New Member and lack of access to track

Hi everyone. I’ve been a lurker here for a while and have read a lot of posts and bought some of the ebooks from the site.

Presently I don’t have access to a track but do have a football (soccer) field I can train by. The length of the pitch is 120m lengthways.

I have used it before to run/sprint up and down 5x240m with 2-3 minutes recovery between sets and then finish my sessions with weighted calisthenics press ups, pull ups and dips.

I used to train the 400m and was 3mile cross country at school. I quite strong but don’t have access to weights at the moment either would anyone be able to give me any advice about structuring my training?

This is an outline of what I had done or something was I intending to do.

Monday: 5k/3mile run- calisthenics
Tuesday: 5x 240m - weighted calisthenics
Wednesday: 5k/3 mile run - calisthenics
Thursday: 8 x 120m - Weighted calisthenics
Friday : 5k/3 mile run - calisthenics

Weekends rest


What is your plan and goal?
How old are you?
What products did you like?

Thanks for the reply.

I bought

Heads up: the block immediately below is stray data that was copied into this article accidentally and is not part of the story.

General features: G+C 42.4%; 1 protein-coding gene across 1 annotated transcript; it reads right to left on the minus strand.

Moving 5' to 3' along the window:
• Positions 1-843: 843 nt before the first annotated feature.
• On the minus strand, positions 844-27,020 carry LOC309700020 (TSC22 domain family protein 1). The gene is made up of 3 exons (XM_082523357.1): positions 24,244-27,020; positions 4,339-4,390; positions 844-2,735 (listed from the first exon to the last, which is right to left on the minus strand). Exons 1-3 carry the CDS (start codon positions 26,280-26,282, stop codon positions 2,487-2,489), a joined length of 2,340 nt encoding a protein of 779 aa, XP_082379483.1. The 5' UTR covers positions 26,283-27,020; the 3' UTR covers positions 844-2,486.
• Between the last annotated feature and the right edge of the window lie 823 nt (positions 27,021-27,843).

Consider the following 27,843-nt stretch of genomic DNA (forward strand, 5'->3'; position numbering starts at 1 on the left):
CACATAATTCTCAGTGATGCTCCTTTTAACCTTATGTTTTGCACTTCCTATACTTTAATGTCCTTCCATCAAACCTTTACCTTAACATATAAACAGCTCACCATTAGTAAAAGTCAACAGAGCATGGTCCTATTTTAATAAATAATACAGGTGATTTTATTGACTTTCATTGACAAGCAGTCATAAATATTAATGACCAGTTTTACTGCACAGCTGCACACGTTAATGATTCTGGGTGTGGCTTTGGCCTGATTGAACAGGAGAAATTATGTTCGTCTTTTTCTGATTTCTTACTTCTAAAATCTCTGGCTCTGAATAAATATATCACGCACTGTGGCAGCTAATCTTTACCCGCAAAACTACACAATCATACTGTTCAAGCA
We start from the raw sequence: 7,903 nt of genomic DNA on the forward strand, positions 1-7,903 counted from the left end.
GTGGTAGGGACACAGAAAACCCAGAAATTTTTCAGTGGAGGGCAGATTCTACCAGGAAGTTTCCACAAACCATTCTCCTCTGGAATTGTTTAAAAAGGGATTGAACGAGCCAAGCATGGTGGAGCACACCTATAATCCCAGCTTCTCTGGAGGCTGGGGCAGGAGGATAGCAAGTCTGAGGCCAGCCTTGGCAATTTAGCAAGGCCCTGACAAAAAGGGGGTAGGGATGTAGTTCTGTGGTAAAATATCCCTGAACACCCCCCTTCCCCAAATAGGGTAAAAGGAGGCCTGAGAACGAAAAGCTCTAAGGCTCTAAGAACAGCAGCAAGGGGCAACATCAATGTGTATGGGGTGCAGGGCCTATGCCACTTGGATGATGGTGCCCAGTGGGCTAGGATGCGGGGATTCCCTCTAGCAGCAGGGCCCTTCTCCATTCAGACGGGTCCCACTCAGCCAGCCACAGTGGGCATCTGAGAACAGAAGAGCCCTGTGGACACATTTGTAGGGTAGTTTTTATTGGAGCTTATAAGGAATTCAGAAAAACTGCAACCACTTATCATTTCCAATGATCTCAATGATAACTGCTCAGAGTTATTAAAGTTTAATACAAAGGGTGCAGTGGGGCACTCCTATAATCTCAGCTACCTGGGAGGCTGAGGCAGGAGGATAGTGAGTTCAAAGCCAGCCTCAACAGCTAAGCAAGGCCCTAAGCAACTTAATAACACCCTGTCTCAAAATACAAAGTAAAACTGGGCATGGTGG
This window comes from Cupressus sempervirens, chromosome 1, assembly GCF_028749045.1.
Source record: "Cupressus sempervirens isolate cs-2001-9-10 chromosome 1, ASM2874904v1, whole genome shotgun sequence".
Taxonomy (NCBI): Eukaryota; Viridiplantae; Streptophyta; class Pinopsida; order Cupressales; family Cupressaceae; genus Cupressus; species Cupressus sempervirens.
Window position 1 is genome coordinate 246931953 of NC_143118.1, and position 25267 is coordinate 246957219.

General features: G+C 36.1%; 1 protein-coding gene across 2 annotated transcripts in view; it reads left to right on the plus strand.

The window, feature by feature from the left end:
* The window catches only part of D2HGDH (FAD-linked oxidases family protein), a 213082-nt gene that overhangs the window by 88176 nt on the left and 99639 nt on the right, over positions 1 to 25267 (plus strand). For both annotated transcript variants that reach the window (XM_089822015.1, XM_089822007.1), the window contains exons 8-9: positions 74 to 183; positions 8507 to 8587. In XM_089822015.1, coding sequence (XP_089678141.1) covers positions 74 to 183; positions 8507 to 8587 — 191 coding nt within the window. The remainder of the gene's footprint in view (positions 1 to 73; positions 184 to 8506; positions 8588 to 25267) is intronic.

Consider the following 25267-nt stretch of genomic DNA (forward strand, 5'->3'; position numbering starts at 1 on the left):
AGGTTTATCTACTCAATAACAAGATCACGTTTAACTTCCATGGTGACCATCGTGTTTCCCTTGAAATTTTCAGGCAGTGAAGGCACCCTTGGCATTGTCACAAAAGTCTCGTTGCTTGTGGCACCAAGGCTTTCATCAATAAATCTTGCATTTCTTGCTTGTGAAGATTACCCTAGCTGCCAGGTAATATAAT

Speed Trap
Building a champion sprinter
Lactic Acidosis Tolerance Training (400m)

I found the CFTS interesting but need to look at the others properly.

I’m in my late 30s. I’m considering doing a masters 400m race. I used to do a lot of Martial arts training. I can lift competently but I don’t have access to a track or heavy weights at the moment. I want to improve and maintain speed as I “ mature” :joy:

Have you seen any of the training templates for the 100m or 200m or 400m?
Charlie hand held a few coaches and walked them through one idea based on his experiences and even though Charlie hated recipes for training, it gives many people a starting point to mature and or grow with and from.

Based on working with masters athletes and watching Charlie work throughout our time together I will pass along a few comments we used to talk about regarding how to get results for masters seekers.

Less is generally more. Have a plan, stick to routine training protocols, spend a lot of time regenerating as it’s harder to “get away with” no regeneration as we age and always be prepared to have alternative plans regarding how you will work around daily, weekly and micro cycle goals which may not be getting met.

The training manual and Speed Trap have a lot of training info in each and the stories allow you to apply what will work for you. Everyone talks about how CHarlie’s methods are repeatable. Don’t forget the art and science of training. Charlie was after all a very creative and artistic person and was one of the best sprinters in the world.